Streetwise Professor

March 3, 2009

They’re Alive!

Filed under: Economics,Politics — The Professor @ 10:00 pm

Reading this article about Fannie Mae and Freddie Mac reminds me of a horror film cliche: the return of the monster from the dead.  Godzilla.  Frankenstein.  Dracula:

In the last six weeks alone, the Obama administration has essentially transformed Fannie Mae and Freddie Mac into arms of the federal government. Regulators have ordered the companies to oversee a vast new mortgage modification program, to buy greater numbers of loans, to refinance millions of at-risk homeowners and to loosen internal policies so they can work with more questionable borrowers.

These are companies that should have been euthanized.  No, let me correct that.  They should have been terminated with extreme prejudice.  Instead they are being revived, and pushed into doing the kinds of things that created the financial crisis in the first place.  (Not that I am putting the entire onus of the financial crisis on F&F, just that buying huge quantities of loans, loosening standards to permit working with questionable borrowers, etc. were the kinds of banking practice that lay at the root of the crisis.)  As I said in Neo Soviet Economics, the housing market and housing finance need to contract.  Substantially.  But instead, driven by political considerations, we are reinforcing failure, and repeating the mistakes that got us here in the first place.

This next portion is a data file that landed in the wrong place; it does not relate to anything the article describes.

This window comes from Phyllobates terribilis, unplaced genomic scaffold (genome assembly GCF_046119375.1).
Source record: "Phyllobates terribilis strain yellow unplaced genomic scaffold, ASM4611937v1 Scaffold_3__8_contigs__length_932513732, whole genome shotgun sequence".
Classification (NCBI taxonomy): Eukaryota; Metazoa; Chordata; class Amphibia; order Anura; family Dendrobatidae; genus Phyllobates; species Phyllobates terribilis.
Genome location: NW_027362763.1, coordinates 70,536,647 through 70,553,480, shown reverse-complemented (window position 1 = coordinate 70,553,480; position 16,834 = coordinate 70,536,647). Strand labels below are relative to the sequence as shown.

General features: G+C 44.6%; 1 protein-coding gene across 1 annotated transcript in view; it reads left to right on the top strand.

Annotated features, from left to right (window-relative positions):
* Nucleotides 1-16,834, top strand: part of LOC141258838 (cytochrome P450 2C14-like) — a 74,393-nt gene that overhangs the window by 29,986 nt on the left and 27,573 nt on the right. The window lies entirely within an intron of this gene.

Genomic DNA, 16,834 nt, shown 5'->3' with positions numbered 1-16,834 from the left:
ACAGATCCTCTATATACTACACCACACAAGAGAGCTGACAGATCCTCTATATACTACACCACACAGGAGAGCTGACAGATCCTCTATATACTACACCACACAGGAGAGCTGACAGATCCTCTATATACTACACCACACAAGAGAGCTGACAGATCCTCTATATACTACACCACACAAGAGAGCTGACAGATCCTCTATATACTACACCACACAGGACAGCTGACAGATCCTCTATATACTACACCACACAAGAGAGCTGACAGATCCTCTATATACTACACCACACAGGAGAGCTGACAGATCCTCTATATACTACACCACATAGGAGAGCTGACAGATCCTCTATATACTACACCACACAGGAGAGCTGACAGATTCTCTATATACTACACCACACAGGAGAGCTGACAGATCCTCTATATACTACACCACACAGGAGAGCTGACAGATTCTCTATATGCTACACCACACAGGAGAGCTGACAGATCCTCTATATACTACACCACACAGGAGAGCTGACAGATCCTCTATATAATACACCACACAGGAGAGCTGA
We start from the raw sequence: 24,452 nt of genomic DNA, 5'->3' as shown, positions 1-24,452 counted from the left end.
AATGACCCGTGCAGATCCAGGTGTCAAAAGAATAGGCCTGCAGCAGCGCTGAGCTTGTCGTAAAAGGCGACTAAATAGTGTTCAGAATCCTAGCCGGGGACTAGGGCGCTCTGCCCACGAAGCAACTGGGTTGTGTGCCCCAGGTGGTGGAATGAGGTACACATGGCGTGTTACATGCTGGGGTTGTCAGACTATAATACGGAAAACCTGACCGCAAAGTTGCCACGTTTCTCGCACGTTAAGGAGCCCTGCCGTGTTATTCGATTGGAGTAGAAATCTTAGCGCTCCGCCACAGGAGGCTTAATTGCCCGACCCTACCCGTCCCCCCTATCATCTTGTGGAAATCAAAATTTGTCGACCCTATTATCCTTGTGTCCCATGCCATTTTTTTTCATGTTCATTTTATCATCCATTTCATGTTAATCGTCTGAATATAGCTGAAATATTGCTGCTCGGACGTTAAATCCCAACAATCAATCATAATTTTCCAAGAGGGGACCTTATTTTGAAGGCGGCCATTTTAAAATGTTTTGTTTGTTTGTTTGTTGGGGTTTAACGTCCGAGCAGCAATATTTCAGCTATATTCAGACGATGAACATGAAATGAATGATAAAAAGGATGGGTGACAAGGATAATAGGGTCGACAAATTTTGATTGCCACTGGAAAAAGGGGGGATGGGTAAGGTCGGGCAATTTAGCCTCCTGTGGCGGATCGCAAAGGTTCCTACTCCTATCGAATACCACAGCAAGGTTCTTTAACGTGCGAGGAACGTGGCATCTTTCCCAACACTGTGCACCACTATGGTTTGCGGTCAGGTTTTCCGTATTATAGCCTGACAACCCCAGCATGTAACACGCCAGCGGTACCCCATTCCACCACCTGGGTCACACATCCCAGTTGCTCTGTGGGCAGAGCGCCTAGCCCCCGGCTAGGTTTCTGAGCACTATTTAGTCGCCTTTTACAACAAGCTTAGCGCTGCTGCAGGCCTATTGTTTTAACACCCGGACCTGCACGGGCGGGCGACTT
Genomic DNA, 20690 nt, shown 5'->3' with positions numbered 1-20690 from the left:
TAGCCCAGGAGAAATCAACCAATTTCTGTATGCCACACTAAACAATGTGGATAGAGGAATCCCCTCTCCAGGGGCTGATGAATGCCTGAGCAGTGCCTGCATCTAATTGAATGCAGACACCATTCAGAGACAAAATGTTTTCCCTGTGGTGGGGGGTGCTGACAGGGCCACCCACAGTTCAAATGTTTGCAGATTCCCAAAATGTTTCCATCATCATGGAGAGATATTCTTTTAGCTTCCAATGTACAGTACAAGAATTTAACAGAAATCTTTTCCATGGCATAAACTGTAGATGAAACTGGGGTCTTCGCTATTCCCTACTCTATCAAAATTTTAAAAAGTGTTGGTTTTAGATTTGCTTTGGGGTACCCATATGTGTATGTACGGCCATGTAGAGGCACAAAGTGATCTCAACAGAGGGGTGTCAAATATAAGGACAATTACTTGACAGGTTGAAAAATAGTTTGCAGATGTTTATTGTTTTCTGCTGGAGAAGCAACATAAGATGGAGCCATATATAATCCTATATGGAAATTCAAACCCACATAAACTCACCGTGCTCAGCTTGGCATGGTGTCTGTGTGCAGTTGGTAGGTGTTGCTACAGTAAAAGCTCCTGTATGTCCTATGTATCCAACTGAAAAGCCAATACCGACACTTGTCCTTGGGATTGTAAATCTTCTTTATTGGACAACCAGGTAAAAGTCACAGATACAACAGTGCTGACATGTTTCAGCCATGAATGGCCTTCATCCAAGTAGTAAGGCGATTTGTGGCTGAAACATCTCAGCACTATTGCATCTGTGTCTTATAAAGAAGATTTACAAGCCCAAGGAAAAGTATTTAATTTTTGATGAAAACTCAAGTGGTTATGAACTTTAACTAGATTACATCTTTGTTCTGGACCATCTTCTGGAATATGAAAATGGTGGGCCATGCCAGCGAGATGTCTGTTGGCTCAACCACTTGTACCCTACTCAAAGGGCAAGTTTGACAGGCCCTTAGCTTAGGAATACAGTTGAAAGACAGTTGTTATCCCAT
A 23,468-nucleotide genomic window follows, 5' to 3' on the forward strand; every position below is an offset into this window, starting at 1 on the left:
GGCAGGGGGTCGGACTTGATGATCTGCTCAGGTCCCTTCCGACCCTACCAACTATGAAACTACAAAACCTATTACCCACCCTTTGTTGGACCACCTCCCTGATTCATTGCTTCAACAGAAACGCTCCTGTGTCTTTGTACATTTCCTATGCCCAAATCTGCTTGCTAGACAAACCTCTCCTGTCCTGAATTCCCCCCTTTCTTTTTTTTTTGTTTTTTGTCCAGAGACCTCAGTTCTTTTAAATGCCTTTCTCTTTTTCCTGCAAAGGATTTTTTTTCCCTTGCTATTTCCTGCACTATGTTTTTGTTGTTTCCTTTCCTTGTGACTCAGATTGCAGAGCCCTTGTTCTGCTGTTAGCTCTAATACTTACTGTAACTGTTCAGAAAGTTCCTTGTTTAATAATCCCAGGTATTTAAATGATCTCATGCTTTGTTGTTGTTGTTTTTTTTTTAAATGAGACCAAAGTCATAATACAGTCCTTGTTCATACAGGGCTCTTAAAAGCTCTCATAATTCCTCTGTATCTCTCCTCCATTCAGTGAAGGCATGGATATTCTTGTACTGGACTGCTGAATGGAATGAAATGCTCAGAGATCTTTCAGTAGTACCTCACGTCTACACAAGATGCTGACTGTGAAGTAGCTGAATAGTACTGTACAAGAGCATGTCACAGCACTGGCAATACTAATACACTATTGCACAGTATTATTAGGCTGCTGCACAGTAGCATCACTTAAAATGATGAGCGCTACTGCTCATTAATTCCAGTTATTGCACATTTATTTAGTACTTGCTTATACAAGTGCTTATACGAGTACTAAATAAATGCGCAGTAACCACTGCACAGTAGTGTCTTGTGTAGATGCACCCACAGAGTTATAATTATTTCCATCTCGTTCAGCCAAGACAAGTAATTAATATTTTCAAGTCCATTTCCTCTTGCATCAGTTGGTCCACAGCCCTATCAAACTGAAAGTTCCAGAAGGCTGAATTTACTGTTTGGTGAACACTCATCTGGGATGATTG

Not that this should be a surprise.  These programs and practices arose in the first place in large part because there was political support for them.  The main political supporters have increased in power, and the opponents have declined in power.  So, here we go again.

And the usual suspects are there, front and center:

Moreover, the takeover has provided legislators with a long-sought ability to influence the mortgage marketplace directly and pursue social goals like low-income housing.

“There is a commitment to restructure these companies, and we are going to want to retain a hand in the things that matter, like affordable housing and making sure that the housing economy doesn’t become a threat to the entire economy again,” said Representative  Barney Frank, Democrat of Massachusetts and chairman of the House Financial Services Committee. “Some of what these companies did will be returned to the private sector, and some of it is going to remain with a public entity.”

I like the way good ol’ Barney includes two mutually incompatible goals in the same clause: “affordable housing and making sure the housing economy doesn’t become a threat to the entire economy.”  Given that the policies intended to make “housing affordable” also made a great contribution to the threat to the entire economy, just how does one do that?  (And, by the way, these affordable housing policies induced people to buy houses they couldn’t afford and now need government assistance–from F&F–to stay in.  What a country!)  Somebody once said that genius is the ability to hold two mutually incompatible thoughts in mind at the same time.  By that standard, Barney Frank is Einstein.  (Anybody know who uttered that quote?)